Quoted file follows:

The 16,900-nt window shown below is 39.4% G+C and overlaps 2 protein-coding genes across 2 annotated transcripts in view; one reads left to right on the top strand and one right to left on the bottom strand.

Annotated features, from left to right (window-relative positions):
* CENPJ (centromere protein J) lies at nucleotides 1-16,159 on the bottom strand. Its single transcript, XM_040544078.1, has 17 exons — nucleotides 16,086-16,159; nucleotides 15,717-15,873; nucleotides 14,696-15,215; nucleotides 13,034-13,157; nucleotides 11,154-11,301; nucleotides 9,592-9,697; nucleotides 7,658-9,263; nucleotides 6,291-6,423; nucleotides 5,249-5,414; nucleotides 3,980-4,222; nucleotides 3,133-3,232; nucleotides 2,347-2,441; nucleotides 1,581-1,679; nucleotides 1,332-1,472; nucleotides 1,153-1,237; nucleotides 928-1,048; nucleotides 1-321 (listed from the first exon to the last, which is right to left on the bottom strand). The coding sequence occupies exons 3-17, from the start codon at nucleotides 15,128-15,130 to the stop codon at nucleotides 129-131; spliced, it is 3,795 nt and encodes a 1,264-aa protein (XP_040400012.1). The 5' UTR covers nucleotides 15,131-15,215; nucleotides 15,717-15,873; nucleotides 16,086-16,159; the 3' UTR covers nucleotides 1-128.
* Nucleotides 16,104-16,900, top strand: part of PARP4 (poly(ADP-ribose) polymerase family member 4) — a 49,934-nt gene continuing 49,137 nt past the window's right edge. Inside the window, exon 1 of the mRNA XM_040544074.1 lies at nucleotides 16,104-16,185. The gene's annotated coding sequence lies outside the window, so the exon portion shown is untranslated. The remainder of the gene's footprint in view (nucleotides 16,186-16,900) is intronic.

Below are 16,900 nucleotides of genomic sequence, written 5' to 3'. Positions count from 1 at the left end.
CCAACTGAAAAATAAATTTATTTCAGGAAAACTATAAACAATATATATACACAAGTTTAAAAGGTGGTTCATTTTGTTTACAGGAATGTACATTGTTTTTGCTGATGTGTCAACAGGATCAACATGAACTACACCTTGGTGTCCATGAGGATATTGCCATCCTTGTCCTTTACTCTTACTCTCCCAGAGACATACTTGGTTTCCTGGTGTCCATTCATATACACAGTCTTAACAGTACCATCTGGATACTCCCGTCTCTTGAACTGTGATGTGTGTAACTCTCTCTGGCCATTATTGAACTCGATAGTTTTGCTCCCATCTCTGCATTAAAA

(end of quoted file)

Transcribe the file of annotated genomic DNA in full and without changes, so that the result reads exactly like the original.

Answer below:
The 16,900-nt window shown below is 39.4% G+C and overlaps 2 protein-coding genes across 2 annotated transcripts in view; one reads left to right on the top strand and one right to left on the bottom strand.

Annotated features, from left to right (window-relative positions):
* CENPJ (centromere protein J) lies at nucleotides 1-16,159 on the bottom strand. Its single transcript, XM_040544078.1, has 17 exons — nucleotides 16,086-16,159; nucleotides 15,717-15,873; nucleotides 14,696-15,215; nucleotides 13,034-13,157; nucleotides 11,154-11,301; nucleotides 9,592-9,697; nucleotides 7,658-9,263; nucleotides 6,291-6,423; nucleotides 5,249-5,414; nucleotides 3,980-4,222; nucleotides 3,133-3,232; nucleotides 2,347-2,441; nucleotides 1,581-1,679; nucleotides 1,332-1,472; nucleotides 1,153-1,237; nucleotides 928-1,048; nucleotides 1-321 (listed from the first exon to the last, which is right to left on the bottom strand). The coding sequence occupies exons 3-17, from the start codon at nucleotides 15,128-15,130 to the stop codon at nucleotides 129-131; spliced, it is 3,795 nt and encodes a 1,264-aa protein (XP_040400012.1). The 5' UTR covers nucleotides 15,131-15,215; nucleotides 15,717-15,873; nucleotides 16,086-16,159; the 3' UTR covers nucleotides 1-128.
* Nucleotides 16,104-16,900, top strand: part of PARP4 (poly(ADP-ribose) polymerase family member 4) — a 49,934-nt gene continuing 49,137 nt past the window's right edge. Inside the window, exon 1 of the mRNA XM_040544074.1 lies at nucleotides 16,104-16,185. The gene's annotated coding sequence lies outside the window, so the exon portion shown is untranslated. The remainder of the gene's footprint in view (nucleotides 16,186-16,900) is intronic.

Below are 16,900 nucleotides of genomic sequence, written 5' to 3'. Positions count from 1 at the left end.
CCAACTGAAAAATAAATTTATTTCAGGAAAACTATAAACAATATATATACACAAGTTTAAAAGGTGGTTCATTTTGTTTACAGGAATGTACATTGTTTTTGCTGATGTGTCAACAGGATCAACATGAACTACACCTTGGTGTCCATGAGGATATTGCCATCCTTGTCCTTTACTCTTACTCTCCCAGAGACATACTTGGTTTCCTGGTGTCCATTCATATACACAGTCTTAACAGTACCATCTGGATACTCCCGTCTCTTGAACTGTGATGTGTGTAACTCTCTCTGGCCATTATTGAACTCGATAGTTTTGCTCCCATCTCTGCATTAAAA